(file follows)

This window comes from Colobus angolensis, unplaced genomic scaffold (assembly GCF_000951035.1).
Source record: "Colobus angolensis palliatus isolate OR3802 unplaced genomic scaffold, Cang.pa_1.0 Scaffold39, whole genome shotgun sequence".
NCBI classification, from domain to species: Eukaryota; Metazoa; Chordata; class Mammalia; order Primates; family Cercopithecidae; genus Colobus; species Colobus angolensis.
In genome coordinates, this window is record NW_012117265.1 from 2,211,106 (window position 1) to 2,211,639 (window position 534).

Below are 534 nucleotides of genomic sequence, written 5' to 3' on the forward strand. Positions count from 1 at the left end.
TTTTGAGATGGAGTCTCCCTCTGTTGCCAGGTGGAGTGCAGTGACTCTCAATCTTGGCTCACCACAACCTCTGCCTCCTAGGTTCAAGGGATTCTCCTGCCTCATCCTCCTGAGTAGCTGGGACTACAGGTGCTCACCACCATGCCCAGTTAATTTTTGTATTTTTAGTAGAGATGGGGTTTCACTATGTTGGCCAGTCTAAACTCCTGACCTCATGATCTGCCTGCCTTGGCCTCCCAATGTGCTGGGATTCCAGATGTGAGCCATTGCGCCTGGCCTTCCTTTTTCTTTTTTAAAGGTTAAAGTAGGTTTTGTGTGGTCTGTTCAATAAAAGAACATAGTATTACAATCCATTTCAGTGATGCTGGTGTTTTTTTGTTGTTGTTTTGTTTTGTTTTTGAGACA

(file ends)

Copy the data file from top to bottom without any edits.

This window comes from Colobus angolensis, unplaced genomic scaffold (assembly GCF_000951035.1).
Source record: "Colobus angolensis palliatus isolate OR3802 unplaced genomic scaffold, Cang.pa_1.0 Scaffold39, whole genome shotgun sequence".
NCBI classification, from domain to species: Eukaryota; Metazoa; Chordata; class Mammalia; order Primates; family Cercopithecidae; genus Colobus; species Colobus angolensis.
In genome coordinates, this window is record NW_012117265.1 from 2,211,106 (window position 1) to 2,211,639 (window position 534).

Below are 534 nucleotides of genomic sequence, written 5' to 3' on the forward strand. Positions count from 1 at the left end.
TTTTGAGATGGAGTCTCCCTCTGTTGCCAGGTGGAGTGCAGTGACTCTCAATCTTGGCTCACCACAACCTCTGCCTCCTAGGTTCAAGGGATTCTCCTGCCTCATCCTCCTGAGTAGCTGGGACTACAGGTGCTCACCACCATGCCCAGTTAATTTTTGTATTTTTAGTAGAGATGGGGTTTCACTATGTTGGCCAGTCTAAACTCCTGACCTCATGATCTGCCTGCCTTGGCCTCCCAATGTGCTGGGATTCCAGATGTGAGCCATTGCGCCTGGCCTTCCTTTTTCTTTTTTAAAGGTTAAAGTAGGTTTTGTGTGGTCTGTTCAATAAAAGAACATAGTATTACAATCCATTTCAGTGATGCTGGTGTTTTTTTGTTGTTGTTTTGTTTTGTTTTTGAGACA